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In October, Energy Secretary Dan Brouillette was joined by congressional, state, and local leaders to celebrate the completion of Vision 2020 at Oak Ridge. It marked the first time in the world an entire enrichment complex was removed.
In October, Energy Secretary Dan Brouillette was joined by congressional, state, and local leaders to celebrate the completion of Vision 2020 at Oak Ridge. It marked the first time in the world an entire enrichment complex was removed.

OAK RIDGE, Tenn. – While 2020 was an unusual and challenging year due to the COVID-19 pandemic, it was also one of the most notable and accomplished for DOE’s Oak Ridge Office of Environmental Management (OREM) and its contractors. Together, they competed the Department’s largest-ever cleanup effort and began a new chapter of work at Oak Ridge’s research and national security sites.

Check out this video on Oak Ridge's 2020 accomplishments. 

“I’m very proud of what our incredible workforce was able to accomplish despite all of the challenges and adjustments required to perform their jobs this year,” OREM Manager Jay Mullis said. “They made history and positioned us for another year of success and transformation in 2021.”

This year, Oak Ridge became the first site in the world to remove an entire uranium enrichment complex. This milestone was the culmination of two decades of decontamination, demolition, and soil remediation at the East Tennessee Technology Park (ETTP). The end result was the safe and successful removal of more than 500 structures. This work was completed four years ahead of schedule, avoiding $500 million in costs to taxpayers.

OREM also finished construction and opened the K-25 History Center at ETTP, which fulfilled a longstanding commitment to preserve the site’s rich history. Over the past decade, nearly 1,000 oral histories were collected from former Manhattan Project and Cold War workers. These personal stories were used to develop the center’s exhibits and galleries.

Only a month after completing DOE’s largest environmental cleanup project at the East Tennessee Technology Park this year, workers started demolition on the Biology Complex at the Y-12 National Security Complex.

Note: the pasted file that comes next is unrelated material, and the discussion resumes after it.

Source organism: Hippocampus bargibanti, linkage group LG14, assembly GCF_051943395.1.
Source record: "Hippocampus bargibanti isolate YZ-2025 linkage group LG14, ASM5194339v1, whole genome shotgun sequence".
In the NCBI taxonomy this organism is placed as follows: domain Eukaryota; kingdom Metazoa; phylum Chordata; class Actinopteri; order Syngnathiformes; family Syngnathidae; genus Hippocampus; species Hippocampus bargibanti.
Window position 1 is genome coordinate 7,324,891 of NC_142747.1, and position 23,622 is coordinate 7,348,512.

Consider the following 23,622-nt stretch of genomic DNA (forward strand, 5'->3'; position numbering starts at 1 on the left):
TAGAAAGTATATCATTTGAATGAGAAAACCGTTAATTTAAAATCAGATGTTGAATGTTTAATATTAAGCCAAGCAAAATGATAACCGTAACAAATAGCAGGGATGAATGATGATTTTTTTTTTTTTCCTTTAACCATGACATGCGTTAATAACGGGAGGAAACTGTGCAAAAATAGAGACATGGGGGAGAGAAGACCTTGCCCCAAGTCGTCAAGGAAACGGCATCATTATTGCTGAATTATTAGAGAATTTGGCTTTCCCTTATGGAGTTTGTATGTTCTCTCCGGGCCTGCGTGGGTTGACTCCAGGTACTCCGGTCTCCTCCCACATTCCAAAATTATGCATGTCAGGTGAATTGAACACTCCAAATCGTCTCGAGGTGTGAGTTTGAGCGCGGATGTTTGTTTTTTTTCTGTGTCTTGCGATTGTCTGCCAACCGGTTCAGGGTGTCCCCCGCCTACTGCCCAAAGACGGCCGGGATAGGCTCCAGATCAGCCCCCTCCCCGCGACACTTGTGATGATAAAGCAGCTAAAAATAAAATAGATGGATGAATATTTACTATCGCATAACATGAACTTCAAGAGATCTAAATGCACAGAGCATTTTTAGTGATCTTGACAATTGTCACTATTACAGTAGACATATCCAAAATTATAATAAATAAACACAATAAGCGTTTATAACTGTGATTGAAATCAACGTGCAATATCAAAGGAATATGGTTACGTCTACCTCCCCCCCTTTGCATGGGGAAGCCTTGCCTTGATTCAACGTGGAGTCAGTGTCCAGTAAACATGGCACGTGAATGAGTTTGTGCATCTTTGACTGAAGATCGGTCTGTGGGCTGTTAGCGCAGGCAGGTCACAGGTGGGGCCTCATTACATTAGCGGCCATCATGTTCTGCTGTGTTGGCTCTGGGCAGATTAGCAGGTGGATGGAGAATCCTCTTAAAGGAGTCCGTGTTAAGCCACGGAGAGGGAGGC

Only a month after completing DOE’s largest environmental cleanup project at the East Tennessee Technology Park this year, workers started demolition on the Biology Complex at the Y-12 National Security Complex.
Workers continued construction on the Outfall 200 Mercury Treatment Facility in 2020.
Workers continued construction on the Outfall 200 Mercury Treatment Facility in 2020.
Crews install the framework for a protective cover over the hot cells at Building 3026 at Oak Ridge National Laboratory.
Crews install the framework for a protective cover over the hot cells at Building 3026 at Oak Ridge National Laboratory.

With core cleanup complete at ETTP, OREM began transitioning the workers responsible for that historic success to the next big cleanup endeavor at the Oak Ridge National Laboratory (ORNL) and Y-12 National Security Complex (Y-12).

Drawing from their extensive training and experience from ETTP, these workers started projects that address DOE’s largest inventory of high-risk excess contaminated facilities. Preparations are underway to remove Building 3026’s hot cells at ORNL, and crews started tearing down the final buildings in the Biology Complex at Y-12. OREM also initiated other deactivation and pre-demolition projects that will advance cleanup at ORNL and Y-12 in the years ahead.

At ORNL, OREM continued to process and dispose of the remaining uranium-233 inventory. Part of this process involves extracting valuable medical isotopes for next-generation cancer treatment research by the private sector. Crews continued processing the low-dose portion of the inventory, while others prepared the facility to process the high-dose inventory starting next year.

OREM also spent 2020 building infrastructure that will play a pivotal role in cleanup. Construction continued on the Outfall 200 Mercury Treatment Facility, which is a linchpin project for Y-12’s cleanup. Workers also began constructing the Sludge Processing Mock Test Facility. When complete next year, the facility will mature the technologies needed to process Oak Ridge’s 500,000-gallon inventory of sludge transuranic waste stored onsite.

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